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NEW YORK (Reuters) - Four months into a criminal trial for five former employees of Bernard L. Madoff Investment Securities, witnesses have made it clear that no one but Madoff himself knew the whole truth about his massive Ponzi scheme, from his top lieutenant on down.
With prosecutors expected to wrap up their case on Monday, the defendants' lawyers will try to convince a federal jury that their clients were completely in the dark, unaware that they were propping up an unprecedented fraud.
The defense's task is twofold: to persuade jurors that cooperating witnesses are lying to secure lighter sentences, and that whatever improper acts the defendants may have committed were done unwittingly.
"In white-collar cases, the issue often is not who did what," said Robert Anello, a partner at Morvillo Abramovitz Grand Iason & Anello, who is not tied to the case. "It is often whether what you did, based on your knowledge, is a crime."
The five defendants are the firm's director of back office operations, Daniel Bonventre; portfolio managers Annette Bongiorno and Joann Crupi; and computer programmers Jerome O'Hara and George Perez.
The case in Manhattan federal court is the first criminal trial to stem from Madoff's fraud, which cost investors an estimated $17 billion in principal losses. Madoff pleaded guilty and is serving a 150-year prison sentence; he has not implicated the defendants.
In their opening statements in October, the lawyers painted Madoff as a cult-like figure whose orders the defendants followed blindly.
"They thought he was almost a god," Eric Breslin, Crupi's lawyer, told jurors at the start of the trial in October. "They did not want to question anything he did."
But prosecutors have argued that the defendants knowingly committed crimes like faking documents, deceiving regulators and filing false tax returns, even if they were not fully aware of the extent of the scheme.
"You don't have to know everything that's going on to be guilty of a conspiracy," said Michael Shapiro, a white-collar defense lawyer with Carter Ledyard & Milburn who is not involved in the case.
Prosecutors have introduced reams of documents and called approximately three dozen witnesses, including several former Madoff employees, some of whom pleaded guilty themselves and appeared as government cooperators.
Chief among the latter was Madoff's top aide, Frank DiPascali, the government's star witness, who pleaded guilty in 2009 and has not yet been sentenced. He spent about a month on the witness stand telling jurors that all five defendants were intimately involved in every aspect of the fraud.
In one instance, DiPascali claimed Crupi, O'Hara and Perez helped him print fake records for a KPMG auditor and then used a refrigerator to cool them down, reasoning that the auditor might be suspicious if the papers were still warm from the printer.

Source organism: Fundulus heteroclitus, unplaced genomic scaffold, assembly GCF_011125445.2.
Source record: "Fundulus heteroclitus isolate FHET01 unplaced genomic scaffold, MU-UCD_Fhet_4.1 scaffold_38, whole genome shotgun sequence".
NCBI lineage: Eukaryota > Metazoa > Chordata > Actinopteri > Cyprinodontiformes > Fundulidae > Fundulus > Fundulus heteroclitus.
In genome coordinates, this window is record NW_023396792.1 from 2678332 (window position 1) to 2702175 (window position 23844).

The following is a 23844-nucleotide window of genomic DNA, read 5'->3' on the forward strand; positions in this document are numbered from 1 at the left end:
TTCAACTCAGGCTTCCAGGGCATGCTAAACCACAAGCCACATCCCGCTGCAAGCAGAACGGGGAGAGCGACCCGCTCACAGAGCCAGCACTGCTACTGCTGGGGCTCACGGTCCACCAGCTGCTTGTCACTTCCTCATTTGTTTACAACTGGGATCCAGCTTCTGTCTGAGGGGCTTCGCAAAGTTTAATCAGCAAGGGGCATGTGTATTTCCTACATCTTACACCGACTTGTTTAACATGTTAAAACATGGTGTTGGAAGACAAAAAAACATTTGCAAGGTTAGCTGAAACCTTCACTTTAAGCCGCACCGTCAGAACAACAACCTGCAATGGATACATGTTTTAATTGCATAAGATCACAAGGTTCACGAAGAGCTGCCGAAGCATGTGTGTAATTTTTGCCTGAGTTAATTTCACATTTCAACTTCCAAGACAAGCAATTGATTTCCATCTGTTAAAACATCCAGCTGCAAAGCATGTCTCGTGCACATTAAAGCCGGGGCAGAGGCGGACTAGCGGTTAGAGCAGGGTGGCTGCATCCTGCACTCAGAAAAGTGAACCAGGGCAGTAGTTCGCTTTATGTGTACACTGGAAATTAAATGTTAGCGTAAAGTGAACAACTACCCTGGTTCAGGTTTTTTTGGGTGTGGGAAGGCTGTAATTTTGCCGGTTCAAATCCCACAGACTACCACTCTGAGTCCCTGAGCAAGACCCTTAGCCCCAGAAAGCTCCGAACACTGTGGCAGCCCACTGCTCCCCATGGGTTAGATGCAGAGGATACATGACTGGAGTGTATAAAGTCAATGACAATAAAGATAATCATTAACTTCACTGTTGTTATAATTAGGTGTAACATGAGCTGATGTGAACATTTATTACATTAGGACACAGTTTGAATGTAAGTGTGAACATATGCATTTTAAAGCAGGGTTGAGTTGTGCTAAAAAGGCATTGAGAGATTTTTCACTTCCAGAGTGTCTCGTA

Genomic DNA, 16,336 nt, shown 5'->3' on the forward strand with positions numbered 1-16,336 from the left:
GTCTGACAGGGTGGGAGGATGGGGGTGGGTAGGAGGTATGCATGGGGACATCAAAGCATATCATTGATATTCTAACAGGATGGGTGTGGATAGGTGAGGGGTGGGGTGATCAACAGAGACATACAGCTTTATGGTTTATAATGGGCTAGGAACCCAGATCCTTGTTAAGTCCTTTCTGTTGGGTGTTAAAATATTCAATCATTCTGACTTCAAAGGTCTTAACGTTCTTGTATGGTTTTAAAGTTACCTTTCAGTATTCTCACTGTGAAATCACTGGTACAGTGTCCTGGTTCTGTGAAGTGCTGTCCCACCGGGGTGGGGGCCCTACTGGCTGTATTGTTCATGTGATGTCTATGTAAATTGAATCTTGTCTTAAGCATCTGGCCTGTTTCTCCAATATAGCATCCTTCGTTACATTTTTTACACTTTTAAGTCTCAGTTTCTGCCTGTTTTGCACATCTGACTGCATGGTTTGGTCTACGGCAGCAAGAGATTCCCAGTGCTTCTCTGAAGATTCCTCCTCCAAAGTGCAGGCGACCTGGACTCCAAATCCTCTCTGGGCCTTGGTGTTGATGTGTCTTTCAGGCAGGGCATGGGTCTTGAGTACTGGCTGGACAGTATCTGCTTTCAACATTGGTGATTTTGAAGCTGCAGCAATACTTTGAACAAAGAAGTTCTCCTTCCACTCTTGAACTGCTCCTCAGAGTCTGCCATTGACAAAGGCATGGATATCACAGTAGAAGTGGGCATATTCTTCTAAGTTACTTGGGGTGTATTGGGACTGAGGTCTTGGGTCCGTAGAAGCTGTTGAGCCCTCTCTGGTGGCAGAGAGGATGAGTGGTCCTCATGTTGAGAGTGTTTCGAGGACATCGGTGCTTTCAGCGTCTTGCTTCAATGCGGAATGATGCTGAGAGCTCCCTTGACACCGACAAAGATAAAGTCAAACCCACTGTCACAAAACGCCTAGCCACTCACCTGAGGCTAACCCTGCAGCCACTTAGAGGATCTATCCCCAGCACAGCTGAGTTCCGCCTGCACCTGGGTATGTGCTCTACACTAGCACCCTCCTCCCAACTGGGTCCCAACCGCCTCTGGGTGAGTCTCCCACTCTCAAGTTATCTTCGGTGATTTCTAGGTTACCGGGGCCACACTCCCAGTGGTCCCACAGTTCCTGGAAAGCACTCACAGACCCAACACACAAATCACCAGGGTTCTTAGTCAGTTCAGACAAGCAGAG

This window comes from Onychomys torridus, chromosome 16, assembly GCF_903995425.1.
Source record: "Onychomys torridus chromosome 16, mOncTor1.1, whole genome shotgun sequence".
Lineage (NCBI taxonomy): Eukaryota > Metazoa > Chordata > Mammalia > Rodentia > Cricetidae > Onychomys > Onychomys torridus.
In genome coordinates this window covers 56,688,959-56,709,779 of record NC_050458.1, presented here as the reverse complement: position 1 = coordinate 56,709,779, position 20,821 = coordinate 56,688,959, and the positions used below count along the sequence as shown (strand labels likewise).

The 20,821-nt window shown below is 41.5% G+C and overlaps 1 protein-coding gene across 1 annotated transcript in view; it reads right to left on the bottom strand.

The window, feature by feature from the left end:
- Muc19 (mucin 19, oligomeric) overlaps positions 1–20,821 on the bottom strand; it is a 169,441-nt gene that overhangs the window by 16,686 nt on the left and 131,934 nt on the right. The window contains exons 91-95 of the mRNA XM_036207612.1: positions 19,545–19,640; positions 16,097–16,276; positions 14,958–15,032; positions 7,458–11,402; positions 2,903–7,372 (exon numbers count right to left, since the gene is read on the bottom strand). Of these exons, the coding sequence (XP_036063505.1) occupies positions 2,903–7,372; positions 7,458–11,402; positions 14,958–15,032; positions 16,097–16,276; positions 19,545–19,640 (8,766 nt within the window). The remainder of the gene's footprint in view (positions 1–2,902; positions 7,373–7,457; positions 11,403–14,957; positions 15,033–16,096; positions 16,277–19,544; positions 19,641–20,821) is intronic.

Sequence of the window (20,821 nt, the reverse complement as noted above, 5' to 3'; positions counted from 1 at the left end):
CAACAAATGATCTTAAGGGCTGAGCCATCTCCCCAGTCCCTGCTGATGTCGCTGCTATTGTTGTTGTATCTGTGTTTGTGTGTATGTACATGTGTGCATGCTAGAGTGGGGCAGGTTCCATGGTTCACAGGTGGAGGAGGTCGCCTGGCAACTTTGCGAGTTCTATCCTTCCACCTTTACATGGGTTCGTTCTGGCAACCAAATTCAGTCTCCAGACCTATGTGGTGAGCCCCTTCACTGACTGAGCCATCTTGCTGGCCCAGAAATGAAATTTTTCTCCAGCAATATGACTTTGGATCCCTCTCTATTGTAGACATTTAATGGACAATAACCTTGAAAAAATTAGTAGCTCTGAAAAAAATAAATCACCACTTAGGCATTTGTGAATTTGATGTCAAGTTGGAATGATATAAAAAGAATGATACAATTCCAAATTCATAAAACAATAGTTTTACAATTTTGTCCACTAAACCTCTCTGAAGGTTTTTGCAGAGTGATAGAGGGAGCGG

They then tossed the papers around "like a medicine ball" in order to make them appear older, he testified.
Other former Madoff employees appearing as cooperating witnesses have included trader David Kugel, who said he helped Bongiorno and Crupi to fabricate trades in client accounts; his son, Craig, who said he arranged for Bonventre's son to receive health benefits even though he did not work at the firm; and controller Enrica Cotellessa-Pitz.
Like DiPascali, they testified for the government in hopes of lessening their sentences.
Defense lawyers have sought to undermine their credibility by arguing they are willing to lie for leniency.
"Is it fair to say that you got pretty good at conning people?" Larry Krantz, Perez's lawyer, asked DiPascali, after making the point that he had spent most of his career lying to customers, regulators and fellow employees.
DiPascali appeared to change at least one part of his testimony under grilling from defense lawyers. He initially claimed he knew about the fraud since the 1970s, before saying he did not actually learn the truth until the 1990s.
Throughout the trial, it has become clear that the web of deceit girding Madoff's firm had many layers, with Madoff himself lying to his top aides and those aides, in turn, lying to their subordinates.
Even DiPascali said he did not understand the full scope of the fraud until a few days before Madoff's arrest, when the financier tearfully confessed to him that the firm was bankrupt. Until then, DiPascali said, he believed the money was safe in secret assets.
He also acknowledged under cross-examination that he fed false cover stories to Bongiorno, Perez and O'Hara at times to convince them to take actions they might not otherwise have done if they had known the full truth, a point defense lawyers will likely emphasize to the jury.
It remains unclear whether any of the defendants will take the stand, though their lawyers have indicated it is unlikely.
"In a case like Madoff, where the jurors have been reading about it for years, they are probably itching to hear from the folks who are there to explain what was going on," Anello said. "That's a tough decision."
Presentation of the defense case will likely last two or three weeks.
The case is USA v. O'Hara et al, U.S. District Court, Southern District of New York, No. 10-cr-0228.
Reporting by Joseph Ax; Editing by Dan Grebler